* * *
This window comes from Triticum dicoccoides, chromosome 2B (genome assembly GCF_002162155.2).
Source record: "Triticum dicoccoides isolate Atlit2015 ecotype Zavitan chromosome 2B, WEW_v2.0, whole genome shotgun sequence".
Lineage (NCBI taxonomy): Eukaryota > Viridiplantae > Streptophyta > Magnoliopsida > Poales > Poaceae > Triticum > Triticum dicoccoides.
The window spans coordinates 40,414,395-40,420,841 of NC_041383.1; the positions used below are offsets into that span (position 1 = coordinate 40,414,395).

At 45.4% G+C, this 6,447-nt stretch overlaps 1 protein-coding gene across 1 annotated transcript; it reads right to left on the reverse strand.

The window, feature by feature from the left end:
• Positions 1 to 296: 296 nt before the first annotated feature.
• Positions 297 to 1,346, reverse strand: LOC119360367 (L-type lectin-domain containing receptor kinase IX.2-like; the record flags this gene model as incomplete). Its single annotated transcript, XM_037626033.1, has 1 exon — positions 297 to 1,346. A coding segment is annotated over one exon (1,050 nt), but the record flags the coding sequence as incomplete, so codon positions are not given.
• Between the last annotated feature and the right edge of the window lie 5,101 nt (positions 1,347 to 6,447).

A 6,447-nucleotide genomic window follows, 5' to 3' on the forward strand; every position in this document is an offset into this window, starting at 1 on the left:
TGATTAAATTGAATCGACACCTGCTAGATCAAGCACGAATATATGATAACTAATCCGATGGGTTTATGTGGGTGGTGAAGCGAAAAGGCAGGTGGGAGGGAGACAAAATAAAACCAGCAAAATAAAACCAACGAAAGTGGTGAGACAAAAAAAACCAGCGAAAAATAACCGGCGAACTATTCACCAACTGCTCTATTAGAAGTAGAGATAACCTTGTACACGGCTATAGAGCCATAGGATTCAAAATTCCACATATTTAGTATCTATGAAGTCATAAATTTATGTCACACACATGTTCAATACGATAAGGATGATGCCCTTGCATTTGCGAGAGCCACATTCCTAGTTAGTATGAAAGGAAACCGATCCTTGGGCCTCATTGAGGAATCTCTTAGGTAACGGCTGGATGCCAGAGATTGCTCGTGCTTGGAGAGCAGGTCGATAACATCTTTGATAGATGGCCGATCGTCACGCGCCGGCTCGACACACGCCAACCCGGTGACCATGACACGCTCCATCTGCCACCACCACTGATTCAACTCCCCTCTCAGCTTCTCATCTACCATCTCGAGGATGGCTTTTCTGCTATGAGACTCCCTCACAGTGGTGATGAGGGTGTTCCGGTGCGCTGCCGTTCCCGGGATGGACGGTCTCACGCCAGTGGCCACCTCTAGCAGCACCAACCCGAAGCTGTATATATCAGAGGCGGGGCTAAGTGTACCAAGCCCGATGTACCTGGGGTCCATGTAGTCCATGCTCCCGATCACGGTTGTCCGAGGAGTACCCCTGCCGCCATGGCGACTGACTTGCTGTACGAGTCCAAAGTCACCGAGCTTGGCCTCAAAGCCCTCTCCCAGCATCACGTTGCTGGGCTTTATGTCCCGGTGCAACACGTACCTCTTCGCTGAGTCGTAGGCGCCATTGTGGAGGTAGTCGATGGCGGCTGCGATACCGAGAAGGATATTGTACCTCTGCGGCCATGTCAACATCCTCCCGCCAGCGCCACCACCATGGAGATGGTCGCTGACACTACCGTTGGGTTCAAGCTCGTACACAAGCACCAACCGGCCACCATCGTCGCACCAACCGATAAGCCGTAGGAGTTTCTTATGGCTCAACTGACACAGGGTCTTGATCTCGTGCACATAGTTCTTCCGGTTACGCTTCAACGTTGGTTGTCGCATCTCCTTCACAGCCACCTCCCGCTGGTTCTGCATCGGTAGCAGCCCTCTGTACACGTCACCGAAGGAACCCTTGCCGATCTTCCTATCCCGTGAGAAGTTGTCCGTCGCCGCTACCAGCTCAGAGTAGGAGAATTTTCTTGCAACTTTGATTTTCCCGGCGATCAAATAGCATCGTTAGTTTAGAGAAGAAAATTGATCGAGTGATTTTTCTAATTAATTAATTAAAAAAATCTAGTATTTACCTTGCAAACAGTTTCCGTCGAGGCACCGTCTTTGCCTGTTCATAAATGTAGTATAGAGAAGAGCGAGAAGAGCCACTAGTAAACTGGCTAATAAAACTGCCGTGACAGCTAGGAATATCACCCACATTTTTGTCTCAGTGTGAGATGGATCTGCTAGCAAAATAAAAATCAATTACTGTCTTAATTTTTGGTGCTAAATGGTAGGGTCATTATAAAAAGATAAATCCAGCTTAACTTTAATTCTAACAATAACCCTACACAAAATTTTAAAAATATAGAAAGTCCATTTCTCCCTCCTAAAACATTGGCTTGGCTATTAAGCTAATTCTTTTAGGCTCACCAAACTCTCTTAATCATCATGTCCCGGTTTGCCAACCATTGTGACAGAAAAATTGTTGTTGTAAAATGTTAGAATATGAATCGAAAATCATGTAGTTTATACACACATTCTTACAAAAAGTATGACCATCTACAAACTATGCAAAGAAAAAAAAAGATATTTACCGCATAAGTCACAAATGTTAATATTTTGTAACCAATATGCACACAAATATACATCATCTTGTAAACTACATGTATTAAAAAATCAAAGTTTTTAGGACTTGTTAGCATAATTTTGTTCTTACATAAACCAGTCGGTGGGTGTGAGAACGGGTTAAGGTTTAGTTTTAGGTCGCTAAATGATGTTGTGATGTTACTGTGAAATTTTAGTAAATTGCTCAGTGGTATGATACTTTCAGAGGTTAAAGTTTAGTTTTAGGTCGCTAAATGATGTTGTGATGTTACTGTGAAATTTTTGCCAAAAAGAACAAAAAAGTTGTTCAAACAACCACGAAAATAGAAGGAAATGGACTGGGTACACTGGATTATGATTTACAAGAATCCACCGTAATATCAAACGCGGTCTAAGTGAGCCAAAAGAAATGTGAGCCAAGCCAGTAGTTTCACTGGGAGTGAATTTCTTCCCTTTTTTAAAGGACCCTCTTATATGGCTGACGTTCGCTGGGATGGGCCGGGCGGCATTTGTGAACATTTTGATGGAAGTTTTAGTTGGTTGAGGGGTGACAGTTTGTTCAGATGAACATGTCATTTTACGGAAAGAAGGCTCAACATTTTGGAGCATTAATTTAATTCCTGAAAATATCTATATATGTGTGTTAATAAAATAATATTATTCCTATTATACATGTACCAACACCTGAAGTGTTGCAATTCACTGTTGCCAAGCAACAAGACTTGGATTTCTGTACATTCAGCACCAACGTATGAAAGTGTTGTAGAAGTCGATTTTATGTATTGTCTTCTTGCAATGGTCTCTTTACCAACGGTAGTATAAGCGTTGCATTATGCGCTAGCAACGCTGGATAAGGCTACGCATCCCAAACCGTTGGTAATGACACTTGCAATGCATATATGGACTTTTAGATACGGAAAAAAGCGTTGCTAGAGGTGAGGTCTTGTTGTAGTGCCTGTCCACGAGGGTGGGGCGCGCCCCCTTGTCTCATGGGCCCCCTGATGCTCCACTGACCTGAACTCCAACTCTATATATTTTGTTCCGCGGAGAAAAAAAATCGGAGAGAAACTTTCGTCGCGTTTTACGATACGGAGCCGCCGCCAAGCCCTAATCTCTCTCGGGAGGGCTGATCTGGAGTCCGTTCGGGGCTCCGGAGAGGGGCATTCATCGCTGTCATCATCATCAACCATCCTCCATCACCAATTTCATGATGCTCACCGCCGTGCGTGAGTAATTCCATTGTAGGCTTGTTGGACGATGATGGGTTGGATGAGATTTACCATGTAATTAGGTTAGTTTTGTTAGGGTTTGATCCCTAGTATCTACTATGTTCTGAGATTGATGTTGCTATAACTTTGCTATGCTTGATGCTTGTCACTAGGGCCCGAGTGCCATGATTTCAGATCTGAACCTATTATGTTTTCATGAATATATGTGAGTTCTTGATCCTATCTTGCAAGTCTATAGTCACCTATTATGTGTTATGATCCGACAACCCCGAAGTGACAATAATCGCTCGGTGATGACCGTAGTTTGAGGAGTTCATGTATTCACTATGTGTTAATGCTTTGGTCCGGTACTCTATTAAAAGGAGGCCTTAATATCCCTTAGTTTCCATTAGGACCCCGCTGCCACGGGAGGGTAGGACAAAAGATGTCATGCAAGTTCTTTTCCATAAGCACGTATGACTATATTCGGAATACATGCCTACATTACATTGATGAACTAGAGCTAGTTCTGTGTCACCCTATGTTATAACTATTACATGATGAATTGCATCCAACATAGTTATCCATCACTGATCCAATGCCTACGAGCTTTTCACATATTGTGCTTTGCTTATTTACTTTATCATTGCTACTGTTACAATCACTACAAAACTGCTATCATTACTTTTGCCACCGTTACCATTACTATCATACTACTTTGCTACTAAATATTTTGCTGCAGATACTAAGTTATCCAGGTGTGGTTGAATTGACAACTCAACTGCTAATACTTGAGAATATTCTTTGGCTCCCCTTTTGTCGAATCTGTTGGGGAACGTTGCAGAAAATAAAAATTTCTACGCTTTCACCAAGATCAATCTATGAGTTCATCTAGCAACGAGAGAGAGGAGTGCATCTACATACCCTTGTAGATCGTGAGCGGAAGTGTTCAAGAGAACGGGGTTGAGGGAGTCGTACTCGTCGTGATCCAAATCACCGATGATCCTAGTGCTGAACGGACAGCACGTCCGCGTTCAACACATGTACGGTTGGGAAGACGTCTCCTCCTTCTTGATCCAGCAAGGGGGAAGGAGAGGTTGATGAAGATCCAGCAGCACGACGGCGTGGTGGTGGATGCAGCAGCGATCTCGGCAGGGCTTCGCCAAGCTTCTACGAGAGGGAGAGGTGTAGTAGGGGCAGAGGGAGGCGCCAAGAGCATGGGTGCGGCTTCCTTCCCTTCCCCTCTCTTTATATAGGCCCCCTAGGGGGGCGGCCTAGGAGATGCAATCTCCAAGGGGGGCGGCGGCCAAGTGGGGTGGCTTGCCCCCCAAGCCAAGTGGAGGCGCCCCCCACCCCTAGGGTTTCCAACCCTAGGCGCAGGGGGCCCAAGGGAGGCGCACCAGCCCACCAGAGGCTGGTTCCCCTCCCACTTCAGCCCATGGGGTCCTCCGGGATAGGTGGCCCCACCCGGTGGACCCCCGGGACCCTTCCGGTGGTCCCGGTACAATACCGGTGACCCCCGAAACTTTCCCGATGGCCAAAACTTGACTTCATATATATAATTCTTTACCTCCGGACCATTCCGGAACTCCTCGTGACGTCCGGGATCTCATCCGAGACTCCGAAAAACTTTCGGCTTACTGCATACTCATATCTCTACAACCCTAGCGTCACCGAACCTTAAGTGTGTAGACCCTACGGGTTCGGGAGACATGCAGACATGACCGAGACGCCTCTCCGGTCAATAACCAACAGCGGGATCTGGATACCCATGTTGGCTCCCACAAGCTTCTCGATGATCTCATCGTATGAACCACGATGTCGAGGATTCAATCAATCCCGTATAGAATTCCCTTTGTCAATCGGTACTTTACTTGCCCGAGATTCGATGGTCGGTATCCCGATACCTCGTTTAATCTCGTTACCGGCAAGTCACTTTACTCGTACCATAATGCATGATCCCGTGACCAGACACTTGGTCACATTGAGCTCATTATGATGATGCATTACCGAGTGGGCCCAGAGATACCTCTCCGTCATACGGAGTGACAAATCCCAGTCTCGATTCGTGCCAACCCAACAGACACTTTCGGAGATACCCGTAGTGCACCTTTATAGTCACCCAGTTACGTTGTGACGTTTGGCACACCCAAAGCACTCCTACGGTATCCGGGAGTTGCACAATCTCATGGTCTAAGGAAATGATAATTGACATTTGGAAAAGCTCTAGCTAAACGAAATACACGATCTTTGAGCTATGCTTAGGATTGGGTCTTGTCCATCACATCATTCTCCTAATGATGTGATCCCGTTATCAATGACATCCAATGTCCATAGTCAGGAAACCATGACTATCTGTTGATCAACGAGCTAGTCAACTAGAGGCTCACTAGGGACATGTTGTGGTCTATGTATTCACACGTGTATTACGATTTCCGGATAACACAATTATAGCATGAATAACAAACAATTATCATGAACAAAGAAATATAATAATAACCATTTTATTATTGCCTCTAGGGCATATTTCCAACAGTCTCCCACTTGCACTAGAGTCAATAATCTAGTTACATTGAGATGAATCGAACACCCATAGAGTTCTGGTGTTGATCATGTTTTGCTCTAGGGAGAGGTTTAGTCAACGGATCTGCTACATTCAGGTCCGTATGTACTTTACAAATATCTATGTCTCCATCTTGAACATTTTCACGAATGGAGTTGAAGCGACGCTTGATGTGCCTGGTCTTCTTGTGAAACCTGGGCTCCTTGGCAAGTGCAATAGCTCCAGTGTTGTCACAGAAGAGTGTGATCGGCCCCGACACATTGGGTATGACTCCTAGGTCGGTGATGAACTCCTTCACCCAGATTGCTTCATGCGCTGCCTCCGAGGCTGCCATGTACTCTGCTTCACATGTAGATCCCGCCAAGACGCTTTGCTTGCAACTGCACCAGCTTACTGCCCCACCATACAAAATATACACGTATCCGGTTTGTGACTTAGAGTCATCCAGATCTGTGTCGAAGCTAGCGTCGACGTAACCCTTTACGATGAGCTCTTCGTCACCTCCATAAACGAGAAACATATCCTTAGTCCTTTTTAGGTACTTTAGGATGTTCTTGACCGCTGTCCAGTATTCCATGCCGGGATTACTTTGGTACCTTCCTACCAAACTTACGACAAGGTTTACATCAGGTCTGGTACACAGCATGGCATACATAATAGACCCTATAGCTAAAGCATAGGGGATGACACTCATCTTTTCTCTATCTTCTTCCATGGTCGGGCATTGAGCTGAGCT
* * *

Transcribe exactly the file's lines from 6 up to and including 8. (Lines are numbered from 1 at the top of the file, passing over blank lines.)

The window, feature by feature from the left end:
• Positions 1 to 296: 296 nt before the first annotated feature.
• Positions 297 to 1,346, reverse strand: LOC119360367 (L-type lectin-domain containing receptor kinase IX.2-like; the record flags this gene model as incomplete). Its single annotated transcript, XM_037626033.1, has 1 exon — positions 297 to 1,346. A coding segment is annotated over one exon (1,050 nt), but the record flags the coding sequence as incomplete, so codon positions are not given.